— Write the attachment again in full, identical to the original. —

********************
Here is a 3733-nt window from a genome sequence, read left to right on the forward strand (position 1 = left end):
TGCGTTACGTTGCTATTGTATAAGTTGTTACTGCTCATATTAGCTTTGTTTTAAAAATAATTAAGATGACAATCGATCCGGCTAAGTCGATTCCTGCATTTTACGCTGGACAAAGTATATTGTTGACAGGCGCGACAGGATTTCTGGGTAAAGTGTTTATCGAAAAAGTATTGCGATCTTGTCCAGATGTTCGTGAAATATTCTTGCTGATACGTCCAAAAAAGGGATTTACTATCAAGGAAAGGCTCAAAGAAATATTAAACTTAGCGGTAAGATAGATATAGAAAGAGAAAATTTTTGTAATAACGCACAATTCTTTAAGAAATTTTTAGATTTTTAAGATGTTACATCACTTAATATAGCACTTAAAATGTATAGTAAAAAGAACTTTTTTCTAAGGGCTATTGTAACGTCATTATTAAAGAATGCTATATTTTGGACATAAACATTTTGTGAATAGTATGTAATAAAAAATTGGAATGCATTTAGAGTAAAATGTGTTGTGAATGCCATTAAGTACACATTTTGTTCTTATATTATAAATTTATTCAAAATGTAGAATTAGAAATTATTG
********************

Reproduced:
Here is a 3733-nt window from a genome sequence, read left to right on the forward strand (position 1 = left end):
TGCGTTACGTTGCTATTGTATAAGTTGTTACTGCTCATATTAGCTTTGTTTTAAAAATAATTAAGATGACAATCGATCCGGCTAAGTCGATTCCTGCATTTTACGCTGGACAAAGTATATTGTTGACAGGCGCGACAGGATTTCTGGGTAAAGTGTTTATCGAAAAAGTATTGCGATCTTGTCCAGATGTTCGTGAAATATTCTTGCTGATACGTCCAAAAAAGGGATTTACTATCAAGGAAAGGCTCAAAGAAATATTAAACTTAGCGGTAAGATAGATATAGAAAGAGAAAATTTTTGTAATAACGCACAATTCTTTAAGAAATTTTTAGATTTTTAAGATGTTACATCACTTAATATAGCACTTAAAATGTATAGTAAAAAGAACTTTTTTCTAAGGGCTATTGTAACGTCATTATTAAAGAATGCTATATTTTGGACATAAACATTTTGTGAATAGTATGTAATAAAAAATTGGAATGCATTTAGAGTAAAATGTGTTGTGAATGCCATTAAGTACACATTTTGTTCTTATATTATAAATTTATTCAAAATGTAGAATTAGAAATTATTG